24 Study the dot points Identify possible 4,8,10 mark questions the geographical features: rivers, hills, marshesthe water system, drains: Cloaca Maximathe Forum Romanum: the Via Sacra (road)the Regia, Temple of Vesta, the Curia, Temple of Saturn, Basilica Aemilia, Basilica Julia, the Rostra, the Tabularium, the Comitium: main features and purposes of the buildingsactivities in the Forum: politics, administration, religion, courts, theatre, gladiatorial displays, triumphs, speeches, funeralsthe area of the Campus Martius: buildings: Circus Flaminius, Villa Publica, Altar of Mars; Pompey’s theatre, military training groundthe Circus Maximus: main features and uses
25 Practice question 8 marks With reference to the source and your own knowledge explain the importance of entertainment to Romans of the Late RepublicWinners were awarded laurel wreaths and their freedomFour horse and two horse chariot races where drivers usually slaves wrapped reigns around waistTeams were red, blue, white and green
26 What else????? Gladiators Theatres Gambling Bathing Dining For the 8 mark question 2 or 3 sources of evidence should be incliuded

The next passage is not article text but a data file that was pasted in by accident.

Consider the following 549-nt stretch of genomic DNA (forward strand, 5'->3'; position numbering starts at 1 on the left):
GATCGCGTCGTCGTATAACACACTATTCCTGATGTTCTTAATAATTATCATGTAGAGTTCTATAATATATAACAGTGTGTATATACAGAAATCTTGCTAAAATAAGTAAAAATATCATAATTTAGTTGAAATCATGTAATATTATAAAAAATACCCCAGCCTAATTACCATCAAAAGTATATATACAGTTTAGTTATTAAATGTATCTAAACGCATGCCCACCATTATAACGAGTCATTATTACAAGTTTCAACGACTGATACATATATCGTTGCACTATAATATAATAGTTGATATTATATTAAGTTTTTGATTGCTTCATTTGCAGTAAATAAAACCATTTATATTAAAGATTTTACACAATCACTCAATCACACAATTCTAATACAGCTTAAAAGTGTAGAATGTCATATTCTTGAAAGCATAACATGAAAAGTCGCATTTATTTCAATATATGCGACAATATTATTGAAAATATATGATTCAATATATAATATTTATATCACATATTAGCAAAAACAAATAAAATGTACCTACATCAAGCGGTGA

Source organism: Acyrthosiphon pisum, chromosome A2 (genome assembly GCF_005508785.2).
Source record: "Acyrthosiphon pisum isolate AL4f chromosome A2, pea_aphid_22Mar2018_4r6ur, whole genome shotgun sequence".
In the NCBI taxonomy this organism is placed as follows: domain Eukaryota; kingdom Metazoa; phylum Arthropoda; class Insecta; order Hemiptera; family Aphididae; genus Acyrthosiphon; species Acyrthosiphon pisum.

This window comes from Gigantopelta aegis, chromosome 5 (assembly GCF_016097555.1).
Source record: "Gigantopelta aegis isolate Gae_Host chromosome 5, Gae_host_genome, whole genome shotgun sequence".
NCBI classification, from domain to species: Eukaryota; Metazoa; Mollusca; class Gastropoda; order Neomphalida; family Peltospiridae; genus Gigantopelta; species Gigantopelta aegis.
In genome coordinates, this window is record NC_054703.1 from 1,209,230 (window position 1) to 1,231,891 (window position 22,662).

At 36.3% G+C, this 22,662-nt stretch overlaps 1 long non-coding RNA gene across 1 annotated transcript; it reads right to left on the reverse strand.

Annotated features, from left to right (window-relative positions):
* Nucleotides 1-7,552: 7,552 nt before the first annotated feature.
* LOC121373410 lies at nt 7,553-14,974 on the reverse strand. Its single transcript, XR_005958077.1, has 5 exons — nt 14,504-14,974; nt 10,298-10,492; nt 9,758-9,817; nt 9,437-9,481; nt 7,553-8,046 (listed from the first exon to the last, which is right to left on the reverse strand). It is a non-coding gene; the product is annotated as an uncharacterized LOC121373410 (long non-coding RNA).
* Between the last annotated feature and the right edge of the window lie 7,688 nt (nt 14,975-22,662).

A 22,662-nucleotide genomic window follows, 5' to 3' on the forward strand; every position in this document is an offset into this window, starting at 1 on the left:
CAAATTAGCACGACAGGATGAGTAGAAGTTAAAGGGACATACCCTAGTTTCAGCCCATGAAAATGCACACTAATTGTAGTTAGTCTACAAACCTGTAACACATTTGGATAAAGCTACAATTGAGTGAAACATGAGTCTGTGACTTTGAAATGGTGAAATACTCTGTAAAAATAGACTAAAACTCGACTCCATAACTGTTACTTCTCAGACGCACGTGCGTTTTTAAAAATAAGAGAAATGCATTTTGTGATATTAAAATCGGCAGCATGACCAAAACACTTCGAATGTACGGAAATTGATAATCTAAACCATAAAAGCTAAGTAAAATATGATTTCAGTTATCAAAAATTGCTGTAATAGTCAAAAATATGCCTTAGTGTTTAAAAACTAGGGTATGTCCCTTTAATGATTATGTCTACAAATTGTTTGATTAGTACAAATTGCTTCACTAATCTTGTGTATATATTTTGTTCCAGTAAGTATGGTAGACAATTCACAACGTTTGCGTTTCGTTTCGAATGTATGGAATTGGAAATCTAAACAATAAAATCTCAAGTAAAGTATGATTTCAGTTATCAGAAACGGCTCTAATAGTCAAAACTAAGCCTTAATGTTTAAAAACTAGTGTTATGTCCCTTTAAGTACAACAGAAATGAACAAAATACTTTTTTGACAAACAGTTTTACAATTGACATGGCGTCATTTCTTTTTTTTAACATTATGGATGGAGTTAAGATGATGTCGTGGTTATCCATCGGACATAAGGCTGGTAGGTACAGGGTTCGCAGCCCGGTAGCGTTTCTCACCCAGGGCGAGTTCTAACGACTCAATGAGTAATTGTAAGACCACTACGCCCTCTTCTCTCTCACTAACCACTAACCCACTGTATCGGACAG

27 Planning a response Opening paragraph which addresses the question Problems of evidence; lack of archaeological remains? Other useful sourcesParagraphs on Social, political and economic functionsEVIDENCE MUST BE INCLUDED!!!!!!!!!!!!!!!!!No evidence , no marks
28 HOW TO STRUCTURE A MINI REPONSE Introductions are always minimal- one or 2 sentences at the most. Always allude to problems of evidence and change over time. Each paragraph contains an aspect of Celtic society supported by at least 1 archaeological or written source. Again the Conclusion should sum up. A 12 mark question should be around 500 words
29 YOU BE THE BOARD OF STUDIES USING THE DOT POINTS ON THE SYLLABUS CREATE A 3, 4 , 6 AND 12 MARK QUESTIONGOOD LUCK